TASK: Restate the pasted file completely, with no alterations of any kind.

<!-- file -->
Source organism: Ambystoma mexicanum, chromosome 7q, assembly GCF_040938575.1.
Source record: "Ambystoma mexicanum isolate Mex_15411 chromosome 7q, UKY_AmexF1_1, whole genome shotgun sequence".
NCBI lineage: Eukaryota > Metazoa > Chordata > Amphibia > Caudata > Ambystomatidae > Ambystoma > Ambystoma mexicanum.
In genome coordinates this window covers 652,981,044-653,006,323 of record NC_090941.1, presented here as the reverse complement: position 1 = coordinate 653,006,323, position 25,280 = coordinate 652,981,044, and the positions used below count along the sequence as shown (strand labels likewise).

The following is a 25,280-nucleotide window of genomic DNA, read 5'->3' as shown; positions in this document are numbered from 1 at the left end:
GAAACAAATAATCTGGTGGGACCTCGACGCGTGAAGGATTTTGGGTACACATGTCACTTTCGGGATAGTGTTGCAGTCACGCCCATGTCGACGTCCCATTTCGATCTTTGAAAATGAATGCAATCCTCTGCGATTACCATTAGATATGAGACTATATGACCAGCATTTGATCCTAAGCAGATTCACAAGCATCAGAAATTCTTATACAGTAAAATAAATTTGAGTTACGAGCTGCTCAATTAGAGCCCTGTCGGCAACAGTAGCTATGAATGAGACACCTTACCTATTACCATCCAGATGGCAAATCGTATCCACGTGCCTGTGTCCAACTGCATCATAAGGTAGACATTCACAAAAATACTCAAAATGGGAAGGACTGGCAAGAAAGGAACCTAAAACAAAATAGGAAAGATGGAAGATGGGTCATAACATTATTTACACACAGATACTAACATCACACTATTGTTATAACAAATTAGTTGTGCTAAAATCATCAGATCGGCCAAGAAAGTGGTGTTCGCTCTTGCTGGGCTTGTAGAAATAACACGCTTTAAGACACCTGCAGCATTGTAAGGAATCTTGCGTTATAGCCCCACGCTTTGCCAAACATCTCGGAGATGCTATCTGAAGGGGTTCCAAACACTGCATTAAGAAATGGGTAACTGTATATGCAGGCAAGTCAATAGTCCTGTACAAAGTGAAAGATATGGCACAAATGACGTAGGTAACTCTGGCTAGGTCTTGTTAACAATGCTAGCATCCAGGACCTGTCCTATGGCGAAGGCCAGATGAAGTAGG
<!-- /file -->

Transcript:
Source organism: Ambystoma mexicanum, chromosome 7q, assembly GCF_040938575.1.
Source record: "Ambystoma mexicanum isolate Mex_15411 chromosome 7q, UKY_AmexF1_1, whole genome shotgun sequence".
NCBI lineage: Eukaryota > Metazoa > Chordata > Amphibia > Caudata > Ambystomatidae > Ambystoma > Ambystoma mexicanum.
In genome coordinates this window covers 652,981,044-653,006,323 of record NC_090941.1, presented here as the reverse complement: position 1 = coordinate 653,006,323, position 25,280 = coordinate 652,981,044, and the positions used below count along the sequence as shown (strand labels likewise).

The following is a 25,280-nucleotide window of genomic DNA, read 5'->3' as shown; positions in this document are numbered from 1 at the left end:
GAAACAAATAATCTGGTGGGACCTCGACGCGTGAAGGATTTTGGGTACACATGTCACTTTCGGGATAGTGTTGCAGTCACGCCCATGTCGACGTCCCATTTCGATCTTTGAAAATGAATGCAATCCTCTGCGATTACCATTAGATATGAGACTATATGACCAGCATTTGATCCTAAGCAGATTCACAAGCATCAGAAATTCTTATACAGTAAAATAAATTTGAGTTACGAGCTGCTCAATTAGAGCCCTGTCGGCAACAGTAGCTATGAATGAGACACCTTACCTATTACCATCCAGATGGCAAATCGTATCCACGTGCCTGTGTCCAACTGCATCATAAGGTAGACATTCACAAAAATACTCAAAATGGGAAGGACTGGCAAGAAAGGAACCTAAAACAAAATAGGAAAGATGGAAGATGGGTCATAACATTATTTACACACAGATACTAACATCACACTATTGTTATAACAAATTAGTTGTGCTAAAATCATCAGATCGGCCAAGAAAGTGGTGTTCGCTCTTGCTGGGCTTGTAGAAATAACACGCTTTAAGACACCTGCAGCATTGTAAGGAATCTTGCGTTATAGCCCCACGCTTTGCCAAACATCTCGGAGATGCTATCTGAAGGGGTTCCAAACACTGCATTAAGAAATGGGTAACTGTATATGCAGGCAAGTCAATAGTCCTGTACAAAGTGAAAGATATGGCACAAATGACGTAGGTAACTCTGGCTAGGTCTTGTTAACAATGCTAGCATCCAGGACCTGTCCTATGGCGAAGGCCAGATGAAGTAGG